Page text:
Now is the time to get vaccinated
Rates of influenza are on the rise.
With flu season expected to peak in the coming weeks, NSW Health is urging those who haven't already done so to get vaccinated.
“Our surveillance shows the flu season started earlier than usual this year and we expect to see a large increase in infections in the coming weeks,” said director communicable disease for NSW Health Dr Vicky Sheppeard.
In 2017 there have been 6474 flu notifications to NSW Health, with 2576 notifications coming in June.
As NSW nears peak flu season, reported cases of flu are on the rise. In the week ending 25 June there were 721 notifications of confirmed influenza, a 62% increase on the number of cases the previous week (453 notifications).
Western Sydney reported the highest number of cases (199), at a rate of 20.52 per 100,000. Western Sydney was followed by Northern Sydney (135 notifications/14.75 rate per 100K), Northern NSW (42 notifications/13.7 rate per 100K) and Sydney (85 notifications/12.98 rate per 100K).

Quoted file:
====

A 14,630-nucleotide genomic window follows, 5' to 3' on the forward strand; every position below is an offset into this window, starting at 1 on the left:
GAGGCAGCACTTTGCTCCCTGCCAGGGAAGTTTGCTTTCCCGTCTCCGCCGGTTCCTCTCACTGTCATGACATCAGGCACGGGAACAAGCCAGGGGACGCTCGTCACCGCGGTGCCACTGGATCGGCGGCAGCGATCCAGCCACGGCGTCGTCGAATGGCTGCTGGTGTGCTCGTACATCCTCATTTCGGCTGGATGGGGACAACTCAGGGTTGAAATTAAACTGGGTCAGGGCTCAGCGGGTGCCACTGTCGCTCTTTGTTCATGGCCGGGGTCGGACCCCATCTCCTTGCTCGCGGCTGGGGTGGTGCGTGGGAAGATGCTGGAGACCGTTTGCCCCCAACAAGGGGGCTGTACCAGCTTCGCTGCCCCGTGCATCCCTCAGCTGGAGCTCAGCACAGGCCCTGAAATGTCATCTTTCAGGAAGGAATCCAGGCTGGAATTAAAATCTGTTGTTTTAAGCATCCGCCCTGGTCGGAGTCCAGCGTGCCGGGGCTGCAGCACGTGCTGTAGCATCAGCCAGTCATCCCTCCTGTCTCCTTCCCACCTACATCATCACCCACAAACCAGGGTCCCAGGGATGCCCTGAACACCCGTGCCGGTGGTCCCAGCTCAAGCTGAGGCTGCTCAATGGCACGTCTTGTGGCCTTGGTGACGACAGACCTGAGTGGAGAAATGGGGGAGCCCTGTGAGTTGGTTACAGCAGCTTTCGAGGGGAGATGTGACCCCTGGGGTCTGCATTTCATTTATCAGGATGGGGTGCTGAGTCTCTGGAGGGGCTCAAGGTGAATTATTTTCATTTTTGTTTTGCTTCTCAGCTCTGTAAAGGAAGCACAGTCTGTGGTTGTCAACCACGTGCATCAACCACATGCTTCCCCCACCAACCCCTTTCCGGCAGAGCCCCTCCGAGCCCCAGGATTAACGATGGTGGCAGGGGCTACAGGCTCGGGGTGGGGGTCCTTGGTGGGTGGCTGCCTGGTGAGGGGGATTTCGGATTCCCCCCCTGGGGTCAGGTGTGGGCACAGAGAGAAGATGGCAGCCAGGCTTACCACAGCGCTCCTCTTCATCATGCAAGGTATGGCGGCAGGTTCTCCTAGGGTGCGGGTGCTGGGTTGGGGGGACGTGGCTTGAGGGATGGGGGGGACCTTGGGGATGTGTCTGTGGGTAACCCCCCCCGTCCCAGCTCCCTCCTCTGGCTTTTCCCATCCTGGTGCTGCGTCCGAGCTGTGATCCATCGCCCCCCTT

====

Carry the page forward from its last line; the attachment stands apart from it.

|Local Health District||Week ending 25 Jun 2017||Average (previous 4 weeks)|
|Number of notifications||Rate per 100,000 population||Number of notifications||Rate per 100,000 population|
|Hunter New England||41||4.41||23||2.5|
|Mid North Coast||6||2.7||6||2.47|
|Nepean Blue Mountains||36||9.36||12||3.12|
|South Eastern Sydney||75||8.08||60||6.41|
|South Western Sydney||50||5.05||38||3.86|
"Vaccination is the best protection against seasonal influenza. Those eligible for a free vaccine should make an appointment with their local doctor as soon as possible. Other people can see their GP or chemist, Dr Sheppeard said”
A report from earlier this year, Vaccine Myopia, found that only 51% of those eligible for government-funded vaccines were receiving them each year.